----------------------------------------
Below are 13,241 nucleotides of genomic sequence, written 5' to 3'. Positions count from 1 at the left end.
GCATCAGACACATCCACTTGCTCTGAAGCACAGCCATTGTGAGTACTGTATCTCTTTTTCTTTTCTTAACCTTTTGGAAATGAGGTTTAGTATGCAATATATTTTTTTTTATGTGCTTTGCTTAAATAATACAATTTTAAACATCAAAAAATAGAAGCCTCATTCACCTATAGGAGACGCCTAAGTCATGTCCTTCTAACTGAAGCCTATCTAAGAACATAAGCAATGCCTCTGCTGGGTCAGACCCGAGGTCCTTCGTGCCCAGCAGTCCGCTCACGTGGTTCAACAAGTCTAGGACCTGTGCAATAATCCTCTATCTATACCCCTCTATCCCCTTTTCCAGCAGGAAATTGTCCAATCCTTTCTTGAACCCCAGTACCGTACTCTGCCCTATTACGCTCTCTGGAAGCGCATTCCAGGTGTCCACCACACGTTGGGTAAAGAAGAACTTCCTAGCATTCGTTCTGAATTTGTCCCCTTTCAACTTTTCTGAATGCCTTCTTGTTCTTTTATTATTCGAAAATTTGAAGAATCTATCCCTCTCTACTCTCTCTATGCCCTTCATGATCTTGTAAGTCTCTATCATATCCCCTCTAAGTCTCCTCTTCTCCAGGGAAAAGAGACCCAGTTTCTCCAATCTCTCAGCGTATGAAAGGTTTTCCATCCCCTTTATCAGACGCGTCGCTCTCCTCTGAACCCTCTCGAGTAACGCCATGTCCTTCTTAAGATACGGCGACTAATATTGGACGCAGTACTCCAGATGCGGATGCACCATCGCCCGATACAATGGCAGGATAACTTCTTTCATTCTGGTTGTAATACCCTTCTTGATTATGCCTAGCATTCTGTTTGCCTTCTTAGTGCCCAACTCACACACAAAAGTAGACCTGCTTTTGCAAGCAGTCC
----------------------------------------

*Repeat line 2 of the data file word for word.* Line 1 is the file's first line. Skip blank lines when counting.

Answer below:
GCATCAGACACATCCACTTGCTCTGAAGCACAGCCATTGTGAGTACTGTATCTCTTTTTCTTTTCTTAACCTTTTGGAAATGAGGTTTAGTATGCAATATATTTTTTTTTATGTGCTTTGCTTAAATAATACAATTTTAAACATCAAAAAATAGAAGCCTCATTCACCTATAGGAGACGCCTAAGTCATGTCCTTCTAACTGAAGCCTATCTAAGAACATAAGCAATGCCTCTGCTGGGTCAGACCCGAGGTCCTTCGTGCCCAGCAGTCCGCTCACGTGGTTCAACAAGTCTAGGACCTGTGCAATAATCCTCTATCTATACCCCTCTATCCCCTTTTCCAGCAGGAAATTGTCCAATCCTTTCTTGAACCCCAGTACCGTACTCTGCCCTATTACGCTCTCTGGAAGCGCATTCCAGGTGTCCACCACACGTTGGGTAAAGAAGAACTTCCTAGCATTCGTTCTGAATTTGTCCCCTTTCAACTTTTCTGAATGCCTTCTTGTTCTTTTATTATTCGAAAATTTGAAGAATCTATCCCTCTCTACTCTCTCTATGCCCTTCATGATCTTGTAAGTCTCTATCATATCCCCTCTAAGTCTCCTCTTCTCCAGGGAAAAGAGACCCAGTTTCTCCAATCTCTCAGCGTATGAAAGGTTTTCCATCCCCTTTATCAGACGCGTCGCTCTCCTCTGAACCCTCTCGAGTAACGCCATGTCCTTCTTAAGATACGGCGACTAATATTGGACGCAGTACTCCAGATGCGGATGCACCATCGCCCGATACAATGGCAGGATAACTTCTTTCATTCTGGTTGTAATACCCTTCTTGATTATGCCTAGCATTCTGTTTGCCTTCTTAGTGCCCAACTCACACACAAAAGTAGACCTGCTTTTGCAAGCAGTCC